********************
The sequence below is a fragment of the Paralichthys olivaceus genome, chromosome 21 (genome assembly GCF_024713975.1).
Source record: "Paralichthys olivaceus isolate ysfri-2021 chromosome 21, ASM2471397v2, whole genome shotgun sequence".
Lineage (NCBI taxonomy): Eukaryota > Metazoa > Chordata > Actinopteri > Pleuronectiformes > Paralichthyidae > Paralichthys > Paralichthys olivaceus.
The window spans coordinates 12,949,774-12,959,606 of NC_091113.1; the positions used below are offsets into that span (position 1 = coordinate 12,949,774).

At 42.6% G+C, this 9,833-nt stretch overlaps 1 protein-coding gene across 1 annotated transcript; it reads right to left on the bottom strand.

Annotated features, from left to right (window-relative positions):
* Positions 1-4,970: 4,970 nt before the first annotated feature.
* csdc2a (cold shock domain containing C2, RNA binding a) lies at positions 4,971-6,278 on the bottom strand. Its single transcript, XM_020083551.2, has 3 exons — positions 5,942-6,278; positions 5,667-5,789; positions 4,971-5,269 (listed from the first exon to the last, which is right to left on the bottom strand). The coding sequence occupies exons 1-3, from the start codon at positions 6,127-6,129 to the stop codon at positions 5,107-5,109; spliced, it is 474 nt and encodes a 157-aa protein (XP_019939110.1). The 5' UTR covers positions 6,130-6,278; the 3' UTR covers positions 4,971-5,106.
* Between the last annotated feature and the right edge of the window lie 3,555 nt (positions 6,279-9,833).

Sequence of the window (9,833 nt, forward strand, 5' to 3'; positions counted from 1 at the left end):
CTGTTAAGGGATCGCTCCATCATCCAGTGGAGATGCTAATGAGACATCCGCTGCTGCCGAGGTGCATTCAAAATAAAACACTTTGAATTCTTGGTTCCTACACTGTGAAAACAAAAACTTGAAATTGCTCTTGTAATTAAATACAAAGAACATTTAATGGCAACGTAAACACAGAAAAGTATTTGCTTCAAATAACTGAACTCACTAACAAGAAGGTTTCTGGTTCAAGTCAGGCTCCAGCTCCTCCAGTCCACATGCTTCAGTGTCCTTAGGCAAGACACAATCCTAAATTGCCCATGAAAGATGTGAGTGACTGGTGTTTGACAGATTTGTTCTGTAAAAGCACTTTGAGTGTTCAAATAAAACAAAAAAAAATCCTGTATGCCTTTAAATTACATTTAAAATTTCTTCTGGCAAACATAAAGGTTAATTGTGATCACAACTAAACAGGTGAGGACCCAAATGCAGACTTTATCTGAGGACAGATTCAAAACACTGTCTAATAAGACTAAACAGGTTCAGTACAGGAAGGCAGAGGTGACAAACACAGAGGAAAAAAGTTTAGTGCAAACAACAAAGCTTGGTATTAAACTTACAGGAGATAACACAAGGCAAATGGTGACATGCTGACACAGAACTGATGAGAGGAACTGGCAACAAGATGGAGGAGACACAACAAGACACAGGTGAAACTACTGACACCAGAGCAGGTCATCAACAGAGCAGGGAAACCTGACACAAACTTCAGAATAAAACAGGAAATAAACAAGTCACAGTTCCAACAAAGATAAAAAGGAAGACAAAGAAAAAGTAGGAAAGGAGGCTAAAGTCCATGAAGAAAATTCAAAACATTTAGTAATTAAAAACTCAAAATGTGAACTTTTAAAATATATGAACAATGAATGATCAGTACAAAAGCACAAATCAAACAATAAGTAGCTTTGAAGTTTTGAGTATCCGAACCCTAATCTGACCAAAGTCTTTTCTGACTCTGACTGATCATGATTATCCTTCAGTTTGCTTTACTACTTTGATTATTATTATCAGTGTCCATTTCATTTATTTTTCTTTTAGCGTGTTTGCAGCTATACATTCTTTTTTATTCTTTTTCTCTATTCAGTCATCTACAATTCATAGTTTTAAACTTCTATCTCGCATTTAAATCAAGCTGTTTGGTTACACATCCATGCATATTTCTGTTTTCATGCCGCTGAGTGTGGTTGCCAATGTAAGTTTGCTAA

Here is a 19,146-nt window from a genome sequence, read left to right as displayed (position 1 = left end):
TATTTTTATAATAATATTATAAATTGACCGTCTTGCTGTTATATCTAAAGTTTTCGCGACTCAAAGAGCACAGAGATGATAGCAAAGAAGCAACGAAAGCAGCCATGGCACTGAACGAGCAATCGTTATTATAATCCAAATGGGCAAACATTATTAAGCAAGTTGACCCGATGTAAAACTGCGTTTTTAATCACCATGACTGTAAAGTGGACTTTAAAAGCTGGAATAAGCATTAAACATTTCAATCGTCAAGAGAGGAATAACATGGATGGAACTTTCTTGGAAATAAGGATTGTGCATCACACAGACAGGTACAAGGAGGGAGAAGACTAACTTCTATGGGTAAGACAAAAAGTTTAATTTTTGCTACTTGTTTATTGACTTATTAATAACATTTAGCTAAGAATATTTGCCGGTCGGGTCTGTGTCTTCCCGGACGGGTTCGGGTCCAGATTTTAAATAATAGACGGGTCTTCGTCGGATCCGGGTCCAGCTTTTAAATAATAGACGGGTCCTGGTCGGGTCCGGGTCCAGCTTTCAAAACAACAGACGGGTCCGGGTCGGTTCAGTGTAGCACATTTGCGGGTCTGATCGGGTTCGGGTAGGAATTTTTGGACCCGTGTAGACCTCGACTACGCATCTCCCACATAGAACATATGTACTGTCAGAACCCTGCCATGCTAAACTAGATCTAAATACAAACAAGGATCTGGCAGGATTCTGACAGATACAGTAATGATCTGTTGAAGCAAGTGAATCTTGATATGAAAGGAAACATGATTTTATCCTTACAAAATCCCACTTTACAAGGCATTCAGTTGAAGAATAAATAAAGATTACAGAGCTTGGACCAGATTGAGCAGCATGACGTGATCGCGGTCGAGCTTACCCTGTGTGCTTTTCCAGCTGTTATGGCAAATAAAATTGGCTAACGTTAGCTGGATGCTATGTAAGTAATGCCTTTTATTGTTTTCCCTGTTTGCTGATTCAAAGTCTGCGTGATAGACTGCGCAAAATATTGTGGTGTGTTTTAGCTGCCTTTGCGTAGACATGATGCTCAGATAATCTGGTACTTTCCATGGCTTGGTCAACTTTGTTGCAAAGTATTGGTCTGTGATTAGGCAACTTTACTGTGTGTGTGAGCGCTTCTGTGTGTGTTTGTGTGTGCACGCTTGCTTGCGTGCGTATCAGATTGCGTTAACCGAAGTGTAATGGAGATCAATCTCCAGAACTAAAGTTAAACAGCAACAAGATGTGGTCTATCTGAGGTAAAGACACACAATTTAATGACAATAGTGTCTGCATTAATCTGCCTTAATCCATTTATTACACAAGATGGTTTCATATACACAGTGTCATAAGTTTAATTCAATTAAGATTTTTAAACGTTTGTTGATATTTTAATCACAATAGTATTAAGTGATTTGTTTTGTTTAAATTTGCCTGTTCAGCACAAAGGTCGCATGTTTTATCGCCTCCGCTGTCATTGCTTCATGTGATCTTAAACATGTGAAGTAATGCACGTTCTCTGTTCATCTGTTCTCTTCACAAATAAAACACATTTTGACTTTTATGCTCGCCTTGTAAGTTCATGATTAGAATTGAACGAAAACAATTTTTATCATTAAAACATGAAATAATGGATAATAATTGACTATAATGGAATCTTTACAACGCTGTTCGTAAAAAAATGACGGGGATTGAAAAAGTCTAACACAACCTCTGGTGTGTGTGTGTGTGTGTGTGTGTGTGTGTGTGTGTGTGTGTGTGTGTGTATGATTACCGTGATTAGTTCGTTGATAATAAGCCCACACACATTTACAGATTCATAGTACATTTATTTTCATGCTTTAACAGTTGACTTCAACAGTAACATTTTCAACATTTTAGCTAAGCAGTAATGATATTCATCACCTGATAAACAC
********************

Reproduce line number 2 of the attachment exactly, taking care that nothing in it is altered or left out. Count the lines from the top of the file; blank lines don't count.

Source record: "Paralichthys olivaceus isolate ysfri-2021 chromosome 21, ASM2471397v2, whole genome shotgun sequence".